What Does Soros Have To Do With It?


If you thought George Soros was not playing around with our economy, you are living in a fool’s paradise.  If you’ve wondered if Soros had a role in making a bad thing worse this summer, you aren’t alone.

George Soros hates America.

George Soros hates Christ.

George Soros basically owns Barack Obama.

He’s now calling the shots – trust me.  Why else would MoveOn.org be trying to take out Rush Limbaugh?  It’s all about a liberal domination of American with Soros as some sort of perverted James Bond villain.

Read this piece by Soros and there can be no doubt he’s out to destroy our economy with Obama as his puppet.   Basically Rush Limbaugh, Sean Hannity, Michael Medved, and a handful of radio talk show  hosts basically stand between George Soros destroying the US and the US remaining a free nation.

Never forget:  Soros co-operated with the Nazis in World War II. He hates the Jews. He hates Israel. He hates Christ.  He hates the United States of America and he OWNS Barack Obama and the DNC.

In the Financial Times he wrote:

“…Now that the bankruptcy of Lehman has had the same shock effect on the behaviour of consumers and businesses as the bank failures of the 1930s, the problems facing the administration of President Barack Obama are even greater than those that confronted Franklin D. Roosevelt. Total credit outstanding was 160 per cent of gross domestic product in 1929 and rose to 260 per cent in 1932; we entered the crash of 2008 at 365 per cent and the ratio is bound to rise to 500 per cent. This is without taking into account the pervasive use of derivatives, which was absent in the 1930s but immensely complicates the current situation. On the positive side, we have the experience of the 1930s and the prescriptions of John Maynard Keynes to draw on.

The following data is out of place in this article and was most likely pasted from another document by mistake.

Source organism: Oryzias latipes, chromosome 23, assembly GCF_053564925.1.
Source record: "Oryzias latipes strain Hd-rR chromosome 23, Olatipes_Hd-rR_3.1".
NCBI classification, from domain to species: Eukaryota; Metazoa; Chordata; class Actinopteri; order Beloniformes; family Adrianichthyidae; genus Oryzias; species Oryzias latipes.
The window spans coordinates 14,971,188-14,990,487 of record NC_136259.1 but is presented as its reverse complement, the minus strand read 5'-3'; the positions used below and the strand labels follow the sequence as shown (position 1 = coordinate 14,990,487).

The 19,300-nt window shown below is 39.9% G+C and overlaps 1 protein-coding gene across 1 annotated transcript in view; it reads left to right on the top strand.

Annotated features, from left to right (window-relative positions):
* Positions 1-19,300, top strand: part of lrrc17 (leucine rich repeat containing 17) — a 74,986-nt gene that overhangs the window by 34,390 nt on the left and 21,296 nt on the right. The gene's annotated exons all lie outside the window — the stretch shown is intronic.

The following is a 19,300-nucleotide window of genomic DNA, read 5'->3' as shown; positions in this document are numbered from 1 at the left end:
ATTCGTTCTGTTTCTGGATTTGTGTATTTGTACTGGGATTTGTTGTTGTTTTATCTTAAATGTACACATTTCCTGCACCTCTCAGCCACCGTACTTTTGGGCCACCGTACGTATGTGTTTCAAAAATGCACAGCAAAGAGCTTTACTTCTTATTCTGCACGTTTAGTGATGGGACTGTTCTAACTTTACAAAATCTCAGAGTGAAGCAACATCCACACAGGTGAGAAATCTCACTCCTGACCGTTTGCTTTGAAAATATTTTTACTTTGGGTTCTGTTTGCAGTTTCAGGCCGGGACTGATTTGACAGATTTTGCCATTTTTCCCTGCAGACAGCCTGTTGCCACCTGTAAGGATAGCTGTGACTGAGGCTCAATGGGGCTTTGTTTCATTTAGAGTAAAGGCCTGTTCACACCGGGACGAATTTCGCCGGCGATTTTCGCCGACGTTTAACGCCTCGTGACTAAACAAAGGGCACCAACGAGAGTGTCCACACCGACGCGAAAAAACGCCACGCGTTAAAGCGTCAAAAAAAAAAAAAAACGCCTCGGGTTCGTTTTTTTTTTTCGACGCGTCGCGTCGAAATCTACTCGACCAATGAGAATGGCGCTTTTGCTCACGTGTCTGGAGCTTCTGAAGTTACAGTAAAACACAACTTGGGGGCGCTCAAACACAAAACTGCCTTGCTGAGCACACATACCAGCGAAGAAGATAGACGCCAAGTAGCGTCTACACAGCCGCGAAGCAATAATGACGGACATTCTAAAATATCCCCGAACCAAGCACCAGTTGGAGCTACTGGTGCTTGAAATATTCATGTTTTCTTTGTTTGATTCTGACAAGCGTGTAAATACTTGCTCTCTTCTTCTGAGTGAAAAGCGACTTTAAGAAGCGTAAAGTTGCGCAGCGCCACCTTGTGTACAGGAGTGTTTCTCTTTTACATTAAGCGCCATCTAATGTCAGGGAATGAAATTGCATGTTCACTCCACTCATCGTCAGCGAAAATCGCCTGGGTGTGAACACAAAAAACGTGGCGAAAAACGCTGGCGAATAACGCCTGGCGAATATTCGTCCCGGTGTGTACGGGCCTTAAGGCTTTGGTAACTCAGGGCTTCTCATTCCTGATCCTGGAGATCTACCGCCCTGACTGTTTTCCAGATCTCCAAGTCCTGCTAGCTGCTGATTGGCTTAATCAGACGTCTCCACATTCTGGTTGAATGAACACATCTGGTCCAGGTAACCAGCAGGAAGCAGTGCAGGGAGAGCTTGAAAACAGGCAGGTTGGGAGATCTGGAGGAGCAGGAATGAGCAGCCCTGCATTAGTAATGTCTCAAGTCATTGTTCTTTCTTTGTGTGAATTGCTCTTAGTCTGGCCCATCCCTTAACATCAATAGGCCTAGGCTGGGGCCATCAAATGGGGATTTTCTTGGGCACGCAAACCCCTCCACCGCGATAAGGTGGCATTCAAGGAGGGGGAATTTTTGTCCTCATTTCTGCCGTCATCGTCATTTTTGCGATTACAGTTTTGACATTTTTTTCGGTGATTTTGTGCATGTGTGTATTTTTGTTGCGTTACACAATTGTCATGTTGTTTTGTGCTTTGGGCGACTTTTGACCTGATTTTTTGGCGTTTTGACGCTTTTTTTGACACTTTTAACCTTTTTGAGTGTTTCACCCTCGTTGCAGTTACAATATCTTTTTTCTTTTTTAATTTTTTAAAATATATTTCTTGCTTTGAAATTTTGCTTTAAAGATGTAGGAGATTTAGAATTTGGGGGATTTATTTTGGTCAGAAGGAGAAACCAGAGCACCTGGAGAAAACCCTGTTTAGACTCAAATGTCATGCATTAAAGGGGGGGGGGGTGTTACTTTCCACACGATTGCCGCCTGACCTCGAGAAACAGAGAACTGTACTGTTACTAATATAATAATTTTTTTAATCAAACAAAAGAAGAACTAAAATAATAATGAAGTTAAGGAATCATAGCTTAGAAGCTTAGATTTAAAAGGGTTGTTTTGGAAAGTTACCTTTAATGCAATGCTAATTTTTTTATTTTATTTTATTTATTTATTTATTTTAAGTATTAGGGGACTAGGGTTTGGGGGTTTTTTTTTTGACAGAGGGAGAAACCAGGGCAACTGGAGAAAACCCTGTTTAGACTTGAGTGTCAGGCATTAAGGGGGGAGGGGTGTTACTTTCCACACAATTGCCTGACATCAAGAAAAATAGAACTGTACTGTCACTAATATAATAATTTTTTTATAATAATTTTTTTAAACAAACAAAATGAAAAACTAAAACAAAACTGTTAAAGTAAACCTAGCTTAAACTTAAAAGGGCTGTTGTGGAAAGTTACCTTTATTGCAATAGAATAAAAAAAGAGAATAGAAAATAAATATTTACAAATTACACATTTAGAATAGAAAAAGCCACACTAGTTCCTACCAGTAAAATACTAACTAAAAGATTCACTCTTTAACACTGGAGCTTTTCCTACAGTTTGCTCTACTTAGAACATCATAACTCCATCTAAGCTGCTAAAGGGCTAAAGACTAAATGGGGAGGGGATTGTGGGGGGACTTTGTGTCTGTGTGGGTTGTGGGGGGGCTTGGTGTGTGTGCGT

The bursting of bubbles causes credit contraction, the forced liquidation of assets, deflation and wealth destruction that may reach catastrophic proportions. In a deflationary environment, the weight of accumulated debt can sink the banking system and push the economy into depression. That is what needs to be prevented at all costs.

It can be done – by creating money to offset the contraction of credit, recapitalising the banking system and writing off or down the accumulated debt in an orderly manner. They require radical and unorthodox policy measures. For best results, the three processes should be combined.

If these measures were successful and credit started to expand, deflationary pressures would be replaced by the spectre of inflation and the authorities would have to drain the excess money supply from the economy almost as fast as they had pumped it in. There is no way to escape from a far-from-equilibrium situation – global deflation and depression – except by first inducing its opposite and then reducing it.

To prevent the US economy from sliding into a depression, Mr Obama must implement a radical and comprehensive set of policies. Alongside the well-advanced fiscal stimulus package, these should include a system-wide and compulsory recapitalisation of the banking system and a thorough overhaul of the mortgage system – reducing the cost of mortgages and foreclosures.

Energy policy could also play an important role in counteracting both depression and deflation. The American consumer can no longer act as the motor of the global economy. Alternative energy and developments that produce energy savings could serve as a new motor, but only if the price of conventional fuels is kept high enough to justify investing in those activities. That would involve putting a floor under the price of fossil fuels by imposing a price on carbon emissions and import duties on oil to keep the domestic price above, say, $70 per barrel….Finally, the international financial system must be reformed. Far from providing a level playing field, the current system favours the countries in control of the international financial institutions, notably the US, to the detriment of nations at the periphery. The periphery countries have been subject to the market discipline dictated by the Washington consensus but the US was exempt from it.

How unfair the system is has been revealed by a crisis that originated in the US yet is doing more damage to the periphery. Assistance is needed to protect the financial systems of periphery countries, including trade finance, something that will require large contingency funds available at little notice for brief periods of time. Periphery governments will also need long-term financing to enable them to engage in counter-cyclical fiscal policies….”